Sometimes Yerba Buena's patients develop special relationships with the staff. Manuela, whose case was reported by Dr. Butler in the June, l967 issue of the Newsletter, was such an individual:
"An emergency for you; is bleeding." Arriving in the clinic, we saw that it was not the anticipated drunk with gunshot or machete wounds, which comprise most of our night work here, but a little Chamula girl with a blood-soaked bandage on her head. Rather than attempt a repair at midnight by a smoky lamp, we put on another bandage to check bleeding for the night.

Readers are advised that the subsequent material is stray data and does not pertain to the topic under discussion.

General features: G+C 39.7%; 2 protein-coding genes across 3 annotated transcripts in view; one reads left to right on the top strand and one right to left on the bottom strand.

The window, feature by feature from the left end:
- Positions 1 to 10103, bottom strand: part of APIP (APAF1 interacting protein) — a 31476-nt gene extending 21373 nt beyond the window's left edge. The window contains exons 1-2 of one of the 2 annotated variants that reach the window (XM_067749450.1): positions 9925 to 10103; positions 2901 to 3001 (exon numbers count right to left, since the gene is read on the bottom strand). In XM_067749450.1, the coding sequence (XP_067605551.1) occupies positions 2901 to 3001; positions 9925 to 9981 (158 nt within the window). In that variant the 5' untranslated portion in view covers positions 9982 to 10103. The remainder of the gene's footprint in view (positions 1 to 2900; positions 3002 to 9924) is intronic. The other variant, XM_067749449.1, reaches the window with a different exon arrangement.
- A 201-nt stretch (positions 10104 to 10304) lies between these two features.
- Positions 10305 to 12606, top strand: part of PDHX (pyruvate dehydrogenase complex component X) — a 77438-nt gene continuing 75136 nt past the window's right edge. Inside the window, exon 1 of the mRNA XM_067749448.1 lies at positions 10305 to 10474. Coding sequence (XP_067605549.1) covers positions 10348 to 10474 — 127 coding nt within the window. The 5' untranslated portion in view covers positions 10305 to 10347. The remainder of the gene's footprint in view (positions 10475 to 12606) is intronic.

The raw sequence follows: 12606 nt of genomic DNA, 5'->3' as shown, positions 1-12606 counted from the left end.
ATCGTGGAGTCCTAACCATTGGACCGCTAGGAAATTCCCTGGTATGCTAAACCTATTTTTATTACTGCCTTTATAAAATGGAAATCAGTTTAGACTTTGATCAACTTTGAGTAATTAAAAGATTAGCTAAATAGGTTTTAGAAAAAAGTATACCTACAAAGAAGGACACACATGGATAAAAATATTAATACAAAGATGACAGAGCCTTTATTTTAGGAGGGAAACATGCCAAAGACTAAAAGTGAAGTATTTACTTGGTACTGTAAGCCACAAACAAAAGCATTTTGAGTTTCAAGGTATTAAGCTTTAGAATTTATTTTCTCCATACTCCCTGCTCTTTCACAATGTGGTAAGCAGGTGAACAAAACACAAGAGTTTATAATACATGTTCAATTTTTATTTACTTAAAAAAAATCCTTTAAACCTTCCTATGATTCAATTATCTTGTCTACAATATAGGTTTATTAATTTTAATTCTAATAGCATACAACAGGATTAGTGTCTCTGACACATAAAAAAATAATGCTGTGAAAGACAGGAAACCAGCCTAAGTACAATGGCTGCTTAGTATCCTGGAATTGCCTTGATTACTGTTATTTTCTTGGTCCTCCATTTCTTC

Next day, l0-year-old Manuela's "Tata" (father) furnished blood for her. The first dressing in the morning revealed all of the scalp gone from the forehead to the neck. Apparently she had come too near a fan of an engine at the Zaragoza oil well. While Manuela, like her "meh," Chamula mother, understood but a few words of Spanish, she surprised us by singing in Spanish with a full, clear voice, "Mi Dios me ama" (My God Loves Me) as the blood streamed down her face. Later we applied skin grafts and let her wake up as we finished applying the grafts. Again she sang two hymns as dressings were applied, before she was fully awake. This little one has given witness of her Savior by singing many hymns to the other patients.